Setting your drag correctly using scales results in more fish caught and in the boat

Set your drag correctly and catch bigger fish

One of the biggest differences between anglers that consistently catch big fish and anglers that don’t is preparation, preparation, preparation.

Setting your drag correctly is often overlooked, yet it is one of the primary reasons people lose big fish.

A good rule of thumb is to set your drag at under one third the breaking strain of the line.

Because there are all sorts of variables that come into play when fighting a big fish, which put additional strain on the line and cause it to break.

For example, if a big fish runs 150-200 metres taking line, there will be less line on your spool and the drag will actually be tighter (less line comes off with each turn of the spool).

It will also result in a smoking hot drag which can also effect the drag tension, plus if the fish runs super fast it puts additional pressure on the line.

When attached to the fish of a lifetime, you want to be sure your reel is 100% and your drag is set at one third the breaking strain of the line.

When attached to the fish of a lifetime, you want to be sure your reel is 100% and your drag is set at less than one third the breaking strain of the line.

When all hell breaks loose and your gear holds out... this is what happens...

Good preparation is required to land massive barramundi over 1 metre long.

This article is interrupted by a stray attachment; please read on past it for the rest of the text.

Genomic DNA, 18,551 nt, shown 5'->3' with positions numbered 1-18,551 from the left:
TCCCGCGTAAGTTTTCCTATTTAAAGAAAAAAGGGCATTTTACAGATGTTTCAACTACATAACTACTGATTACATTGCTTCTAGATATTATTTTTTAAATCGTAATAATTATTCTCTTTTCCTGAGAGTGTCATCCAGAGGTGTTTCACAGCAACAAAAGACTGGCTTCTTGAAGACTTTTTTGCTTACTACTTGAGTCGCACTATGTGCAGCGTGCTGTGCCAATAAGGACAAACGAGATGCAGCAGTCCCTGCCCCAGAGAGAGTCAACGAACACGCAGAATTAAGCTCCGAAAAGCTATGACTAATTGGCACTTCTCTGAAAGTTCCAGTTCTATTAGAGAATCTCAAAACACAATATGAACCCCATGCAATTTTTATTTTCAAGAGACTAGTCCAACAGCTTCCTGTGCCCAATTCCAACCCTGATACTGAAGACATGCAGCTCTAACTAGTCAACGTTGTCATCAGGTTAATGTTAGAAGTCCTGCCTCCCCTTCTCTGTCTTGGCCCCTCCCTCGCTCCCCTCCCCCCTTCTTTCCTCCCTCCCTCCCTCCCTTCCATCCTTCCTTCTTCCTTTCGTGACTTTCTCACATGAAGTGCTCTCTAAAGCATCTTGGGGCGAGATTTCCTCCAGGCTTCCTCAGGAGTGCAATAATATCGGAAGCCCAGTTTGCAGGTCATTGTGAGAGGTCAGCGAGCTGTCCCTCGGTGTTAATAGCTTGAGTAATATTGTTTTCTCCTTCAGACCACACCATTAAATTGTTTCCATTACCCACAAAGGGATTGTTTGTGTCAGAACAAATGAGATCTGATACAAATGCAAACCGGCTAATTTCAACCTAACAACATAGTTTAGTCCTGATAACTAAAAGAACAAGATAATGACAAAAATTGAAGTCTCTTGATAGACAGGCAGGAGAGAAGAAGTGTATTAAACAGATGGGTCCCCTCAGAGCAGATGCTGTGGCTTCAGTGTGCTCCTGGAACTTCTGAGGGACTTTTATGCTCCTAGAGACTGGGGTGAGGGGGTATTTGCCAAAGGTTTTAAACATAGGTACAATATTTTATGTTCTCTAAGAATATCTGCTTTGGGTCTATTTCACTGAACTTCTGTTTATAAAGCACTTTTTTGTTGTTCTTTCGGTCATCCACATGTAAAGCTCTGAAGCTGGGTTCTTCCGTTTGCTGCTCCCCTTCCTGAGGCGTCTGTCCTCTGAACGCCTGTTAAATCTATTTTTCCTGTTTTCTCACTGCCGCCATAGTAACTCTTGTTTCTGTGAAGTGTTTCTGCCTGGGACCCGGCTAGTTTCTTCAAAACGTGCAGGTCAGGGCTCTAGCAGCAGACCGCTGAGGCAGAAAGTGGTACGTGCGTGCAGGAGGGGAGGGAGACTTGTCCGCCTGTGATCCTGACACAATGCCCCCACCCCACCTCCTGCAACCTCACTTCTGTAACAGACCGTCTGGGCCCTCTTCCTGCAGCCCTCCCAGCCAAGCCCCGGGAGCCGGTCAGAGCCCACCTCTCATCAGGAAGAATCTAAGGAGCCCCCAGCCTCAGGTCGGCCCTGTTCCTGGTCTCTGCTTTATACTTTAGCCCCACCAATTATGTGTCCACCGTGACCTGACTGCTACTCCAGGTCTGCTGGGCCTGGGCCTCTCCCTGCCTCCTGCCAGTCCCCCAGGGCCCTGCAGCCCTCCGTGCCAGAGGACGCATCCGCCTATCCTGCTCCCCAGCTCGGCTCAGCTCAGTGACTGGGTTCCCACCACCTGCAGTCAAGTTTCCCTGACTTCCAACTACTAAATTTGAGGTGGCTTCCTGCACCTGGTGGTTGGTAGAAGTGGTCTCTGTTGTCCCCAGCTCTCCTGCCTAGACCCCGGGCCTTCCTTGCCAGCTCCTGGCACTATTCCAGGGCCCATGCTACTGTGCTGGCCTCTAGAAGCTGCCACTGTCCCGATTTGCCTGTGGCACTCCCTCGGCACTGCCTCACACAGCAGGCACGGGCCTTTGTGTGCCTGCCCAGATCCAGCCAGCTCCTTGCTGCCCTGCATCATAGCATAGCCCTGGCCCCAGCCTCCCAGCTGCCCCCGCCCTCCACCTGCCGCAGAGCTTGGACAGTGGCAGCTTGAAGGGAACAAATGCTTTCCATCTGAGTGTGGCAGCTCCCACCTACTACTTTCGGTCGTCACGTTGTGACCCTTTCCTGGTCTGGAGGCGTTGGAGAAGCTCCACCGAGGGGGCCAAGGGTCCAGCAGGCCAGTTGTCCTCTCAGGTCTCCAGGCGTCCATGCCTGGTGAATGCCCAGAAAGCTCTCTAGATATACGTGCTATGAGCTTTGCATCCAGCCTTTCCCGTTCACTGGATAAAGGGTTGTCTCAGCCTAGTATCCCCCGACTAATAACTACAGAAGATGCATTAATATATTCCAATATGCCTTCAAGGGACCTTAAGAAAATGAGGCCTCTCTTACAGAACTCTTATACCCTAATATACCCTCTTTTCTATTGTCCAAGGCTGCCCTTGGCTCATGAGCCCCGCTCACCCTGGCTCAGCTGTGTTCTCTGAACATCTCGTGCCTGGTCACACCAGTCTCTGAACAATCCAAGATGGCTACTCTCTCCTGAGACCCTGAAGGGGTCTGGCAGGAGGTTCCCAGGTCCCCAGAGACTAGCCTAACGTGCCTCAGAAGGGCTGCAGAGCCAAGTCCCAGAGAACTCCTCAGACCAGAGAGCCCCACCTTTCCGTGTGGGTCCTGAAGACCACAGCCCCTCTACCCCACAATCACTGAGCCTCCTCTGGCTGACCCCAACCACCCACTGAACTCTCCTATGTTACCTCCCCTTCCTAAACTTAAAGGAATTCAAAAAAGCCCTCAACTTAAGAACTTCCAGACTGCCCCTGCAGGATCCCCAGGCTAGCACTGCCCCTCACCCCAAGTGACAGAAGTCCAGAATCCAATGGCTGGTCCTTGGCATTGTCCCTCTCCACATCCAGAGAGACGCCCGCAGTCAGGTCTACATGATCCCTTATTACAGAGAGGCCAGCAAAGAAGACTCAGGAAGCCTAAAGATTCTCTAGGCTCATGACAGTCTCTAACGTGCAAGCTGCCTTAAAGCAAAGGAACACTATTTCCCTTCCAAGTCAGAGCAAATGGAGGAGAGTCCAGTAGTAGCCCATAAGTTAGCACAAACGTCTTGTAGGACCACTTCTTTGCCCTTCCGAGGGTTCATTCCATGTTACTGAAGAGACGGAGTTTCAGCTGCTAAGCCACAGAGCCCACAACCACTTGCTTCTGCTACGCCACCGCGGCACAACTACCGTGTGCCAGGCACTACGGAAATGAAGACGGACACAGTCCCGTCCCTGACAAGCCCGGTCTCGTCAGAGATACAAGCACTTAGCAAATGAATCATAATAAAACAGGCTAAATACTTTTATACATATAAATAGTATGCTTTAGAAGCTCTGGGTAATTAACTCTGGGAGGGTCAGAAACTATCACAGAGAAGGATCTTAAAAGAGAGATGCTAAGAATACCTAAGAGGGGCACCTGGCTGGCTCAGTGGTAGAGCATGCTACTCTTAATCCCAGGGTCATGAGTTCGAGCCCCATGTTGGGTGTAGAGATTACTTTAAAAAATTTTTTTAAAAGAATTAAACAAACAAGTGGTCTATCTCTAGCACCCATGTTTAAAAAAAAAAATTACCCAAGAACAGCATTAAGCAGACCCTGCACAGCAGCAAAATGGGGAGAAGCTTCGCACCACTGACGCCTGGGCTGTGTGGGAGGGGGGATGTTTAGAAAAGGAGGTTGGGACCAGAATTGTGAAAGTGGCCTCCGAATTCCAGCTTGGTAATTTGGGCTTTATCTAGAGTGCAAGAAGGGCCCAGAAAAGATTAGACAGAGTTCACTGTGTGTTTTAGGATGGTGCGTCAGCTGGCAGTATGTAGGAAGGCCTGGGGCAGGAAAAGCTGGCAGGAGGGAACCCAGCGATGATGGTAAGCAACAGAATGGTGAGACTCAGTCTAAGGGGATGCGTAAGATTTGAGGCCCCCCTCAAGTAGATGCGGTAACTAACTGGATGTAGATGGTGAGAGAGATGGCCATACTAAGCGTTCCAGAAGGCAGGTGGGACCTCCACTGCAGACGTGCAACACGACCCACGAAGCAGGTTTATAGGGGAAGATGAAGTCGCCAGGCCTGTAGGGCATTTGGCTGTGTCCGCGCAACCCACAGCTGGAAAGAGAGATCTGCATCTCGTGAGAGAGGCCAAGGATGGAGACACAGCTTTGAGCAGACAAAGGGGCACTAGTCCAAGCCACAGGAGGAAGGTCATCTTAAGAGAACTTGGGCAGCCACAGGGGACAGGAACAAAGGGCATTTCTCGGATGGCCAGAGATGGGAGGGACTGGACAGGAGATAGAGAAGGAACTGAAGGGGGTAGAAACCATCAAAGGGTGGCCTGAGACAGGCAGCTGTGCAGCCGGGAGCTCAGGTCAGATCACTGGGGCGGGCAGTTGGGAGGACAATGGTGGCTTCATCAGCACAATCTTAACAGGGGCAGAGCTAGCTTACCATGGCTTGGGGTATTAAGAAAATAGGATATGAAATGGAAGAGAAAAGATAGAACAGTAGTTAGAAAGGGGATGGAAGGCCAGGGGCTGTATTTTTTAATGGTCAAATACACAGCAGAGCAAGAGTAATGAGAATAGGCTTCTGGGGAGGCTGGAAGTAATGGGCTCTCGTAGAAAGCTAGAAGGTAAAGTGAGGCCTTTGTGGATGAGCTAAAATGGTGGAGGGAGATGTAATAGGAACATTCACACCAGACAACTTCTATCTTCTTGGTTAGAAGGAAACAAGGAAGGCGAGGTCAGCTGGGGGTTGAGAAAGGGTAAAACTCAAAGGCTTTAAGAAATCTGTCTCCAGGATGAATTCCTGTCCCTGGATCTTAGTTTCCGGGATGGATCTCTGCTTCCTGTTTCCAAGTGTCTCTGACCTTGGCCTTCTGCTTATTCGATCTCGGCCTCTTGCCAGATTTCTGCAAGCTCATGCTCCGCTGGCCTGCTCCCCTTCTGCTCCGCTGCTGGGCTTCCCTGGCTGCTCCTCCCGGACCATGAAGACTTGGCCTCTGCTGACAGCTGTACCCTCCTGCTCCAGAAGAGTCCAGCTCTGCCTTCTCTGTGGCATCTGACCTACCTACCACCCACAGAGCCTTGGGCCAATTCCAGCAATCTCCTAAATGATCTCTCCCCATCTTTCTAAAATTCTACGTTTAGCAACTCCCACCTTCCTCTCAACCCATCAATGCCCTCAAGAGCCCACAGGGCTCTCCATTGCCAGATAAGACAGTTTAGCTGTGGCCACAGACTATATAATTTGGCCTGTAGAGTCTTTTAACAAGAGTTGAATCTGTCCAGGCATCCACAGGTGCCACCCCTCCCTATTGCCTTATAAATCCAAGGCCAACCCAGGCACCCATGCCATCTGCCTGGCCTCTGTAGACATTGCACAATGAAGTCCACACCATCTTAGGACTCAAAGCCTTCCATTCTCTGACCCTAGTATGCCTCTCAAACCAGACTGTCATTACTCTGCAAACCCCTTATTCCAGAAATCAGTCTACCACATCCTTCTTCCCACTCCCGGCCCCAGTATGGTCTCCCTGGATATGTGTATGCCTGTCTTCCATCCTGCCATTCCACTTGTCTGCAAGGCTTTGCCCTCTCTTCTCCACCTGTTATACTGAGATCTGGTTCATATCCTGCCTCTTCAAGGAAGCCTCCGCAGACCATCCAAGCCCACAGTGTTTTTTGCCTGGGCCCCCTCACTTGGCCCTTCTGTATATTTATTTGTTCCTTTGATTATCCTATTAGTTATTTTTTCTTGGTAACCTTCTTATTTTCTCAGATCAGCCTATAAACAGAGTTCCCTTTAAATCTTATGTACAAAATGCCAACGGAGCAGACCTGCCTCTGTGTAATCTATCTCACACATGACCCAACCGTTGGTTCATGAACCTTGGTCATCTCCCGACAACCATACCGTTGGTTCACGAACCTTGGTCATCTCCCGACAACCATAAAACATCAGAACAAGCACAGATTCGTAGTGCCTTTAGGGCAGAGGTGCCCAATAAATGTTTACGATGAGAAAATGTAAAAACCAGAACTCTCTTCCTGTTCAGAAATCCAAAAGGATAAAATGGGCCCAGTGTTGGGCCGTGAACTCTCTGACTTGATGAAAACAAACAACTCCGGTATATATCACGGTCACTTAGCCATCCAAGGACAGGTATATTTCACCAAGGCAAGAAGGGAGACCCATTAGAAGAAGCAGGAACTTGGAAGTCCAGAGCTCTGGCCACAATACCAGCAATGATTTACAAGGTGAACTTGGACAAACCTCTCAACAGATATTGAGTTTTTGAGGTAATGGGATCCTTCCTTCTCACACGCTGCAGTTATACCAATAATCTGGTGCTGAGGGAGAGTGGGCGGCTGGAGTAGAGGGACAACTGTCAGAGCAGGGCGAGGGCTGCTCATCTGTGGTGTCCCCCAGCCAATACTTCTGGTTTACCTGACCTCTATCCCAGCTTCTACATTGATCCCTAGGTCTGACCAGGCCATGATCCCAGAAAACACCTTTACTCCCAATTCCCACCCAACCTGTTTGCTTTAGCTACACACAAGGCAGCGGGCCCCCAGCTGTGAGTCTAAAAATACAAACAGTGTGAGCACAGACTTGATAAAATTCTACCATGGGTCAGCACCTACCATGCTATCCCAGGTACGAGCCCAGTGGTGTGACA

Hooking and landing a monster fish all comes down to how well your gear handles the strain.

Now unless you're a competition angler using super light line, you don't need to get too bogged down in the details.

To account for all the variables, simply set your drag at a little less than one third the breaking strain of the line.

I show you how to do this using a set of scales in the following video.


Of course if your drag is not silky smooth, it adds additional pressure.

Click through to our previous posts for more fishing reel tips and tricks.

How to: Service your drag washers.

How to: Use a spinning reel correctly and avoid line twist

Reel Review: Fin-Nor Lethal

How to: Catch More Fish in Less Time

How to: Catch Mackerel



Barra Basics student with big fish catch of barramundi

Barra Basics student Andrew Haratsis with Ryan and a lovely big barramundi

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About The Author

Ryan Moody

Ryan Moody started his fishing career on the reef boats before catching bucket list marlin for the likes of champion heavy tackle angler Johnno Johnson, INXS and the King of Sweden. Branching out in the late 80's to guided barramundi fishing, Ryan has made a name for himself as a Big Barramundi specialist and to date has put clients onto over 2000 metre plus barra. That is over 2 kilometres of metre plus barra! With attitudes changing from 'keep all you can' towards catch and release, Ryan has decided to share his extensive knowledge and hopefully inspire people of all ages to get out from behind the computer screen/TV and into the fishing outdoors lifestyle he has spent his life perfecting.

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  • Brian Gethins

    Reply Reply April 19, 2020

    Hey Ryan.great video mate.very well explained as always.any chance you can tell me what brand of scales that was you used and where I could purchase the same pair.thanks.Brian-0402284968

  • Jason

    Reply Reply January 12, 2017

    Cheers mate a great lesson. What about fishing around structure? Usually i have my drag pretty tight to avoid snaging but run the risk of snapping,any thoughts?

    • Ryan Moody

      Reply Reply February 8, 2017

      Hi Jason, I tend not to fish too much around snags if I can help it.

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